Friday, December 8, 2017

English Christmas Ghosts and Winter Tales

by Donna Hatch

An odd Christmas custom that dates back centuries is telling scary ghost stories. Have you noticed in the popular Christmas Song, "The Most Wonderful Time of the Year" the verse that says: "Tales of the glories and scary ghost stories of Christmases long, long ago" and wondered over it?

Telling ghost stories is an age-old tradition that many claim cropped up in the Victorian Era, including the traditional Christmas story, A Christmas Carol. However, this custom dates farther back than that.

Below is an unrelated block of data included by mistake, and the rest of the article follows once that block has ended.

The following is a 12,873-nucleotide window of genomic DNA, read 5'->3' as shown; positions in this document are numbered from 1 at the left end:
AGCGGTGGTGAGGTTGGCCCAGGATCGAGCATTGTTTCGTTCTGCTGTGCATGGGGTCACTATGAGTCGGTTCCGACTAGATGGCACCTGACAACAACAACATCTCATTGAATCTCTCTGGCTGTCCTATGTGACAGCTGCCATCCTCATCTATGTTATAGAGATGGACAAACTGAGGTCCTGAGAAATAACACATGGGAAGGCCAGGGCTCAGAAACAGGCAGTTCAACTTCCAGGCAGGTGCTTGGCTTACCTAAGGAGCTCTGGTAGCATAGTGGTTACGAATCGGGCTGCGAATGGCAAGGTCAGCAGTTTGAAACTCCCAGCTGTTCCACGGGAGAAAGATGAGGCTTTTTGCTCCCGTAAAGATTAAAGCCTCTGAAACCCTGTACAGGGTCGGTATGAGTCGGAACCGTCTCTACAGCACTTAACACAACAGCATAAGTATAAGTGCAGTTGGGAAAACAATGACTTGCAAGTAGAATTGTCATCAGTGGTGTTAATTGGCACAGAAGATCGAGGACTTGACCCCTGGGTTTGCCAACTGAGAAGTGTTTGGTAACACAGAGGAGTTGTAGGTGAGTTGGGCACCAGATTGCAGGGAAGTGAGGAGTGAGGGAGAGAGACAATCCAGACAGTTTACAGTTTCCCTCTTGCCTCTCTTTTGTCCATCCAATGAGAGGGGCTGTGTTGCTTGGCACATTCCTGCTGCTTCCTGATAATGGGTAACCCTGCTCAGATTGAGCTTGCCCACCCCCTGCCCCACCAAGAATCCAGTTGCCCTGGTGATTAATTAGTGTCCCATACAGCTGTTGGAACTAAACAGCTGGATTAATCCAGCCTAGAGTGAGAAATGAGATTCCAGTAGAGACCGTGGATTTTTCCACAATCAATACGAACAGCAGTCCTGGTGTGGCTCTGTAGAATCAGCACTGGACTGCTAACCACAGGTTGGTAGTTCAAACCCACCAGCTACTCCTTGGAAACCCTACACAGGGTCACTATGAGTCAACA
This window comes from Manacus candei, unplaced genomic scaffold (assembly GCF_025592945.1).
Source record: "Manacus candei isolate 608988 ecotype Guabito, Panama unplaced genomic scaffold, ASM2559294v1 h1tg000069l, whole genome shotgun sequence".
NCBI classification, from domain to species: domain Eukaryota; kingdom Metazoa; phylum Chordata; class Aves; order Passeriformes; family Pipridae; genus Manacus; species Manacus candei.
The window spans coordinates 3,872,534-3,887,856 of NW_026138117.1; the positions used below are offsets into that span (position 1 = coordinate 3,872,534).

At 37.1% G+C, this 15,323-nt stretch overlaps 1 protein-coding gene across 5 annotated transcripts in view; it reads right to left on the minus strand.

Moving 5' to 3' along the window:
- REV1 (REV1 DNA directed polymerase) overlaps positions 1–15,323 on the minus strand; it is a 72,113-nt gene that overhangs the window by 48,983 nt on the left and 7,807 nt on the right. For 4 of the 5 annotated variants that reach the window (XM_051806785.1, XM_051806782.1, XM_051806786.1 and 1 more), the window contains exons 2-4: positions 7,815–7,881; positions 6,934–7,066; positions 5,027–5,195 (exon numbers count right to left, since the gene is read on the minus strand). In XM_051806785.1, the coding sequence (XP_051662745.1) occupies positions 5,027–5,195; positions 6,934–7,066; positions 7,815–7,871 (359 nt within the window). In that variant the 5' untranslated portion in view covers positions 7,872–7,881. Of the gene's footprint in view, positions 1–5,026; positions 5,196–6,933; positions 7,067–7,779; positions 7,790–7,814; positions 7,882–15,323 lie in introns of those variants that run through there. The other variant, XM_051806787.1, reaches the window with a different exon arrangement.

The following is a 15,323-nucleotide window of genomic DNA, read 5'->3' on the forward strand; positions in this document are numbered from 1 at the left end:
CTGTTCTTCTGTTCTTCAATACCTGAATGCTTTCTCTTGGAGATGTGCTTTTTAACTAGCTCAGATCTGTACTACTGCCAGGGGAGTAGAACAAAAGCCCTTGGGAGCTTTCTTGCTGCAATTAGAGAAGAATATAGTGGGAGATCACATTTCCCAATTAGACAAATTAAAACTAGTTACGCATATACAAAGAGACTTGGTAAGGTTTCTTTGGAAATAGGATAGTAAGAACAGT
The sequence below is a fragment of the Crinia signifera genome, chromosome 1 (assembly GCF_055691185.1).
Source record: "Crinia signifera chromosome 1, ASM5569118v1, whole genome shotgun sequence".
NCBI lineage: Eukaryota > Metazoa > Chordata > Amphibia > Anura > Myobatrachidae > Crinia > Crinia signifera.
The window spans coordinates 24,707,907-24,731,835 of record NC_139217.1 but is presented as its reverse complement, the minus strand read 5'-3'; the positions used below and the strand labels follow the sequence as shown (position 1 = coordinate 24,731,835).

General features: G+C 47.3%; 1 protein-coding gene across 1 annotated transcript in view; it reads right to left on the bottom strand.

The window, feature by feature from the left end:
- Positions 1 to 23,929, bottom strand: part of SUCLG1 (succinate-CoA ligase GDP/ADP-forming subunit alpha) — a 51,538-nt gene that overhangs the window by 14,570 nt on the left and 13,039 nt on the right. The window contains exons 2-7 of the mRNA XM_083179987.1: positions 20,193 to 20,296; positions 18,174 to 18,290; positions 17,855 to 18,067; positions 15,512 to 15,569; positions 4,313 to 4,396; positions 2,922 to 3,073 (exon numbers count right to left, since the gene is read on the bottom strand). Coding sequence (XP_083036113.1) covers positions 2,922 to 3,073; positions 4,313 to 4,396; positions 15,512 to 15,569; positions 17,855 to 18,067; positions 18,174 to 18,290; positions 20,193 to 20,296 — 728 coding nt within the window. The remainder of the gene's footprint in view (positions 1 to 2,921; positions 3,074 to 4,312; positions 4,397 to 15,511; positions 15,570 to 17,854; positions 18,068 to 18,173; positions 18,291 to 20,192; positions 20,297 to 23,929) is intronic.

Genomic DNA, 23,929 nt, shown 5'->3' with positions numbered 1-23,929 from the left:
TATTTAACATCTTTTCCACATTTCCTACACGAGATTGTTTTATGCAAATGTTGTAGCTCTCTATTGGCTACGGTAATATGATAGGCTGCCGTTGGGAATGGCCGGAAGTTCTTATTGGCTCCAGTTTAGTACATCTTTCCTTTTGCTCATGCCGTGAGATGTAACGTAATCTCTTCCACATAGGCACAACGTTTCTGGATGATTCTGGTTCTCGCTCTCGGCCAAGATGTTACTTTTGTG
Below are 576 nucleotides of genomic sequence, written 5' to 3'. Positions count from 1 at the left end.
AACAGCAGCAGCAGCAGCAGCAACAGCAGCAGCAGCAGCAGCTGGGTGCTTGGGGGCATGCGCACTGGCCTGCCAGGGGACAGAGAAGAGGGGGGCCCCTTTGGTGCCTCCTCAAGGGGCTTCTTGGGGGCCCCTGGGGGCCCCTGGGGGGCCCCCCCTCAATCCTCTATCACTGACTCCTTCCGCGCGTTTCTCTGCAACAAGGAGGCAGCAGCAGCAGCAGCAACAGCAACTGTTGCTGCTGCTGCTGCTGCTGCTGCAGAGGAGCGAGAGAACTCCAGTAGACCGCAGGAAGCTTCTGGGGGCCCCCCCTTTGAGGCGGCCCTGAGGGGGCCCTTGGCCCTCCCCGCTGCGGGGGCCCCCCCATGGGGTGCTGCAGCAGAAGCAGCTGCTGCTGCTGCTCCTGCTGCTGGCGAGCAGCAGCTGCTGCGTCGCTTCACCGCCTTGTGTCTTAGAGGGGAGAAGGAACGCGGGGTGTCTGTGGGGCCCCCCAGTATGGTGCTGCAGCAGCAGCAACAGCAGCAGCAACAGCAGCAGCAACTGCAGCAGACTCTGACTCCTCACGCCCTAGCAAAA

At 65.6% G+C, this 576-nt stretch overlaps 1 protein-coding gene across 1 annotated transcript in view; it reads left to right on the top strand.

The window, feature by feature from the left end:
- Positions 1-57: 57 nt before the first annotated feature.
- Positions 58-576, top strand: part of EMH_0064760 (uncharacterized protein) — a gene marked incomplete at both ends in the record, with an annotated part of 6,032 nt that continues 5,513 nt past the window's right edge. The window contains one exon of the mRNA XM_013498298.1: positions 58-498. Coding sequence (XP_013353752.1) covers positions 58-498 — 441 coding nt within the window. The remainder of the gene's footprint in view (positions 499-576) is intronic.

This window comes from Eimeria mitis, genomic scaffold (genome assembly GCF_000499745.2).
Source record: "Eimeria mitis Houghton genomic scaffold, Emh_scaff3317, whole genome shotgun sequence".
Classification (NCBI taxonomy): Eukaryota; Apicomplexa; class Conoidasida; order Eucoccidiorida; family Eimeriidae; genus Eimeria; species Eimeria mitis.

Washington Irving penned a novel in 1819 called  The Sketch Book of Geoffrey Crayon, Gent. The hero in the story visits friends in an English country house during Christmas season in a section entitled Old Christmas. While visiting Bracebridge Hall, our hero basks in the hospitality of the squire and a traditional English Christmas, which includes telling scary "winter tales." Winter tales have long included tales of ghosts, witches, monsters, and other creatures of darkness.

In A Natural History of Ghosts: 500 Years of Hunting for Proof the author, Roger Clarke, tells of a popular story claiming that shepherds saw ghostly civil war soldiers battling in the skies just before Christmas 1642.

Even earlier,  the Bard, William Shakespeare penned a collection of scary stories entitled Winter Tales." This romance weaves a tale of tangled identities and apparent death and revival. This suggests that telling weird or bizarre stories whilst gathered around a winter's evening fire was a wide-spread tradition long before the Bard's time.